A King of a Challenge

King tides flooding Boston on March 10, 2020 via MyCoast, a project by the Massachusetts Office of Coastal Zone Management.

Ebbing and flowing, tides are a constantly moving part of nature. At high tide, waters creep up the shore, filling salt marshes and covering our beaches. At low tide, we watch the waters pull back, revealing a plethora of exciting marine critters and hidden landscapes to discover.

Royally High Heights

Tides are influenced by the gravitational forces exerted by the moon, sun, and Earth’s rotation. According to the National Oceanic and Atmospheric Administration, these are one of the most reliable natural phenomena in our world – even though both high and low tides range in intensity. The highest of all high tides has a very fitting name: the king tide.

King tide” is an informal term that refers to the time (once or twice a year) when tides reach exceptionally high levels. These king tides occur in conjunction with new moons and full moons when the Earth is closest to the moon.

What we “Sea” in the Tides

We know that climate change impacts are happening here and now, and will only become more severe in the future. One we can see right now is sea level rise. We already experience sea level rise impacts through increased coastal flooding, extreme storm surges, beach erosion, and indicators like the presence of flood-tolerant flora (such as cordgrass) in high salt marsh areas. King tides are a way to help us understand and adapt to this threat.

That’s because while king tides are a purely natural phenomenon, they actually allow us to visualize what normal high tides will look like by 2050 if we continue to burn fossil fuels and release greenhouse gas emissions at the rate we are currently. King tides, even just bi-annually, can lead to coastal erosion and flooding, which puts shoreline communities at risk. These highest tides serve as a reminder that we must urgently act to both adapt to and mitigate the effects of climate change.

Calling All Community Scientists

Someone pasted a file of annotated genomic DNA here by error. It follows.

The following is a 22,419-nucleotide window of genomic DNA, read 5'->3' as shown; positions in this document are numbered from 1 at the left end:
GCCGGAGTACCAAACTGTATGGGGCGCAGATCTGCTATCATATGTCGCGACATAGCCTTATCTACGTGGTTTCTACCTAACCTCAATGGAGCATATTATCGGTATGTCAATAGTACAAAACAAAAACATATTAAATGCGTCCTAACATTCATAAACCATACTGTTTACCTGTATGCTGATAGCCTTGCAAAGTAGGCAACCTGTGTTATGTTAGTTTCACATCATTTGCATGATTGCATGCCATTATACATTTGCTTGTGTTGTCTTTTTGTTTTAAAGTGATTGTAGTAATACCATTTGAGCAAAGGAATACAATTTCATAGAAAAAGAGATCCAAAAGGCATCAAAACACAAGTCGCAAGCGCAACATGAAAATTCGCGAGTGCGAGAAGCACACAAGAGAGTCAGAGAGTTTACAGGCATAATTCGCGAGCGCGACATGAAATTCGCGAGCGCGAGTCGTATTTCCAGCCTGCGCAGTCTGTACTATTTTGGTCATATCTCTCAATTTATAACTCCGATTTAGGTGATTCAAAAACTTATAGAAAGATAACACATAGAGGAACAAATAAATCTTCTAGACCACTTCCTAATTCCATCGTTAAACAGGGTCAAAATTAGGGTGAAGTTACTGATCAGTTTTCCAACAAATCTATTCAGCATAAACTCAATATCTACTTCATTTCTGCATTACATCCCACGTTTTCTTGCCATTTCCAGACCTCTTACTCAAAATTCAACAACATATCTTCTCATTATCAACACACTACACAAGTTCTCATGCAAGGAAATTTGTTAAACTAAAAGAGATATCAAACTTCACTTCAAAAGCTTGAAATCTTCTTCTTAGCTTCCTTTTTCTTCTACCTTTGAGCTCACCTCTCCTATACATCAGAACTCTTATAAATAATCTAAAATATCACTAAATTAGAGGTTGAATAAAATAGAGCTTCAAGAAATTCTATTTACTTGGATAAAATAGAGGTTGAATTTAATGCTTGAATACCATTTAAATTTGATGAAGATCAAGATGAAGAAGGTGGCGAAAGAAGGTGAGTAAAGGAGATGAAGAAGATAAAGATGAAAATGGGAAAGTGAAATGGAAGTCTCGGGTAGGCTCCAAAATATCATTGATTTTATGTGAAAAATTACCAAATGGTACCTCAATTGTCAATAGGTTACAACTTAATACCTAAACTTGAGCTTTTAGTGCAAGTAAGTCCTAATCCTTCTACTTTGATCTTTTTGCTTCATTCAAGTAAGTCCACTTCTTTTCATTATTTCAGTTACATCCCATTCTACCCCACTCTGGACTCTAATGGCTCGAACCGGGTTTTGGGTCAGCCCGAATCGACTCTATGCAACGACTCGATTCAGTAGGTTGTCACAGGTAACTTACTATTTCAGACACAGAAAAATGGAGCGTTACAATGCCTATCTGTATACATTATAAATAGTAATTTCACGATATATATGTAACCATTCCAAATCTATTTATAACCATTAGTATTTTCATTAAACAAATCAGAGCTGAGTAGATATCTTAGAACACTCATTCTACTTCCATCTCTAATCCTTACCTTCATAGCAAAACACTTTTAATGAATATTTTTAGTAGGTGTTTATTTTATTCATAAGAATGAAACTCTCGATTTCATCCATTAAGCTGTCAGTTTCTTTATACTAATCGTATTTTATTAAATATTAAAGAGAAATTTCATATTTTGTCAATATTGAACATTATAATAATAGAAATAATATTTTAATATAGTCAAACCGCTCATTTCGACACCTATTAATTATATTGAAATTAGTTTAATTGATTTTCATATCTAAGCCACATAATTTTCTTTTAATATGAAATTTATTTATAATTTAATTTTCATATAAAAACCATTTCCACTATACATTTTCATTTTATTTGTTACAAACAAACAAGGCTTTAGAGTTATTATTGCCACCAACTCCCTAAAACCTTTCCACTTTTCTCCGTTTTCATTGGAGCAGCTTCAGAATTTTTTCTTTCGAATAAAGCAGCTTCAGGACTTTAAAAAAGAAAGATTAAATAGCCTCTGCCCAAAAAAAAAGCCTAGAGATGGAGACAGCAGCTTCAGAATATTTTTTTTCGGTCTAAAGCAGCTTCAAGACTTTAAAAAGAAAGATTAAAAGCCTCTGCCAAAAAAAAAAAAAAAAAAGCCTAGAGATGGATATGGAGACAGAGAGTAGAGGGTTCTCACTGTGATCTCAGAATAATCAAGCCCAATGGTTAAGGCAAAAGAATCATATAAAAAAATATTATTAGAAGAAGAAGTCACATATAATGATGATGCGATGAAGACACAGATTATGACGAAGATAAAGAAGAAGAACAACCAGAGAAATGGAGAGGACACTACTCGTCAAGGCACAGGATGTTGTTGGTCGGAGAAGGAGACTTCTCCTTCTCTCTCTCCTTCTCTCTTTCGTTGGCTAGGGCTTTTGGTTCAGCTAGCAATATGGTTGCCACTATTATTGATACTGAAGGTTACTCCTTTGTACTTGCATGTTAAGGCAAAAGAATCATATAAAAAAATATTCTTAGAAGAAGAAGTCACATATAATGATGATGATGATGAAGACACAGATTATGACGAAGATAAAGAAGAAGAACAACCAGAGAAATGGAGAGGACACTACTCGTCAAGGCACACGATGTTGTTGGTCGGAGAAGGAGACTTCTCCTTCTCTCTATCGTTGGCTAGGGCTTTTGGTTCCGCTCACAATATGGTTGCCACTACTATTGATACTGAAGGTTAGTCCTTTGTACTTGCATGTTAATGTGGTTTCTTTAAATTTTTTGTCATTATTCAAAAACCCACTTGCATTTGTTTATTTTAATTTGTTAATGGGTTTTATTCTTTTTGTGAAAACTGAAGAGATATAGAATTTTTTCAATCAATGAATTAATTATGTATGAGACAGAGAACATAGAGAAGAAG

That’s where you come in! We need all hands on deck to document king tides. Community photographs help scientists analyze coastal vulnerability to flooding and prepare ways for us to adapt to climate change.

So grab your camera, and find out when and where your nearest king tide will be this month, which are expected to be between 11 and 13 feet. Plan to arrive at least 15 minutes before the listed time as local conditions may vary. Once you’ve snapped a photo, submit them to the King Tides Project at MyCoast for this climate science initiative.

But don’t stop there! Save your photos to share with us on Facebook or via email on Tuesday, October 20. We’ll pick a favorite for our monthly e-newsletter, Climate Connection.

Remember, safety first – visit MyCoast for tips and tricks on how to stay safe and still snag the best photo.

Find a King Tide Near You

Download our map and list of king tide locations in Massachusetts, along with their date and time to see if there’s a photo-opportunity near you.

3 thoughts on “A King of a Challenge

  1. Carmen Molina

    Hi, I’m an editor at Weather.com – Weather.com would like to feature your content for a story about King Tides. Do you have pictures or videos from this event yet? These are our terms at https://weather.com/en-US/twc/privacy-policy and https://weather.com/news/news/2019-09-13-weather-company-intellectual-property-terms

    Reply
    1. Rishya N. Post author

      Hi Stacey,
      According to the Massachusetts Marine Trades Association, while the South Coast will experience fluctuating high tides (around 4-6 ft highest), it won’t be experiencing king tides this month (11-13 ft, comparatively).

      Reply

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